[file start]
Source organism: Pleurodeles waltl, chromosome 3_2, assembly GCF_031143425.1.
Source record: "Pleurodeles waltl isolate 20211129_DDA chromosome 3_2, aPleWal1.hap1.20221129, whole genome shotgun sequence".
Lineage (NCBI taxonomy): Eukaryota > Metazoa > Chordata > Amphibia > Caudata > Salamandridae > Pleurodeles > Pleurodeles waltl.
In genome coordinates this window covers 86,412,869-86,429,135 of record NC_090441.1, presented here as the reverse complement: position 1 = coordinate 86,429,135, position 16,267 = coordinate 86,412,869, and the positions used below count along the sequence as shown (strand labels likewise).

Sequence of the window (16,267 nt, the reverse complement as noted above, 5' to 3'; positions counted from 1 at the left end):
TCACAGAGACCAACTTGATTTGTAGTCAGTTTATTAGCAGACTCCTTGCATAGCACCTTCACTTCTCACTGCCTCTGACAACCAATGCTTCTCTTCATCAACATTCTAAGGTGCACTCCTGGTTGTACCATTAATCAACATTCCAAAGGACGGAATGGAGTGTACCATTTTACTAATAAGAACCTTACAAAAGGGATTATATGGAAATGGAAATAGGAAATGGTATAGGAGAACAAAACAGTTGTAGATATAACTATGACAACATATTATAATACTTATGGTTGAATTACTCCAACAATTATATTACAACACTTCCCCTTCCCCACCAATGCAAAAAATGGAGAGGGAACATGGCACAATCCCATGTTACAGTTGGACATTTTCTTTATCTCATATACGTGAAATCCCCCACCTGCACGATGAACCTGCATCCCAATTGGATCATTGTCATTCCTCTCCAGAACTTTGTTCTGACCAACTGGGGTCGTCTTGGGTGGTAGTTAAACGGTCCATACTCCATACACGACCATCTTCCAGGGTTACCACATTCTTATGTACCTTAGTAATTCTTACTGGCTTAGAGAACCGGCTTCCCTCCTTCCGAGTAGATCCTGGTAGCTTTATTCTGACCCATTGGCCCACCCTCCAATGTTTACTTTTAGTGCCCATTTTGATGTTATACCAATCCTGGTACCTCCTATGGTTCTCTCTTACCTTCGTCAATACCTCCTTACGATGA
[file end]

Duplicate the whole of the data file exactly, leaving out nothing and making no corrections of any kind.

Source organism: Pleurodeles waltl, chromosome 3_2, assembly GCF_031143425.1.
Source record: "Pleurodeles waltl isolate 20211129_DDA chromosome 3_2, aPleWal1.hap1.20221129, whole genome shotgun sequence".
Lineage (NCBI taxonomy): Eukaryota > Metazoa > Chordata > Amphibia > Caudata > Salamandridae > Pleurodeles > Pleurodeles waltl.
In genome coordinates this window covers 86,412,869-86,429,135 of record NC_090441.1, presented here as the reverse complement: position 1 = coordinate 86,429,135, position 16,267 = coordinate 86,412,869, and the positions used below count along the sequence as shown (strand labels likewise).

Sequence of the window (16,267 nt, the reverse complement as noted above, 5' to 3'; positions counted from 1 at the left end):
TCACAGAGACCAACTTGATTTGTAGTCAGTTTATTAGCAGACTCCTTGCATAGCACCTTCACTTCTCACTGCCTCTGACAACCAATGCTTCTCTTCATCAACATTCTAAGGTGCACTCCTGGTTGTACCATTAATCAACATTCCAAAGGACGGAATGGAGTGTACCATTTTACTAATAAGAACCTTACAAAAGGGATTATATGGAAATGGAAATAGGAAATGGTATAGGAGAACAAAACAGTTGTAGATATAACTATGACAACATATTATAATACTTATGGTTGAATTACTCCAACAATTATATTACAACACTTCCCCTTCCCCACCAATGCAAAAAATGGAGAGGGAACATGGCACAATCCCATGTTACAGTTGGACATTTTCTTTATCTCATATACGTGAAATCCCCCACCTGCACGATGAACCTGCATCCCAATTGGATCATTGTCATTCCTCTCCAGAACTTTGTTCTGACCAACTGGGGTCGTCTTGGGTGGTAGTTAAACGGTCCATACTCCATACACGACCATCTTCCAGGGTTACCACATTCTTATGTACCTTAGTAATTCTTACTGGCTTAGAGAACCGGCTTCCCTCCTTCCGAGTAGATCCTGGTAGCTTTATTCTGACCCATTGGCCCACCCTCCAATGTTTACTTTTAGTGCCCATTTTGATGTTATACCAATCCTGGTACCTCCTATGGTTCTCTCTTACCTTCGTCAATACCTCCTTACGATGA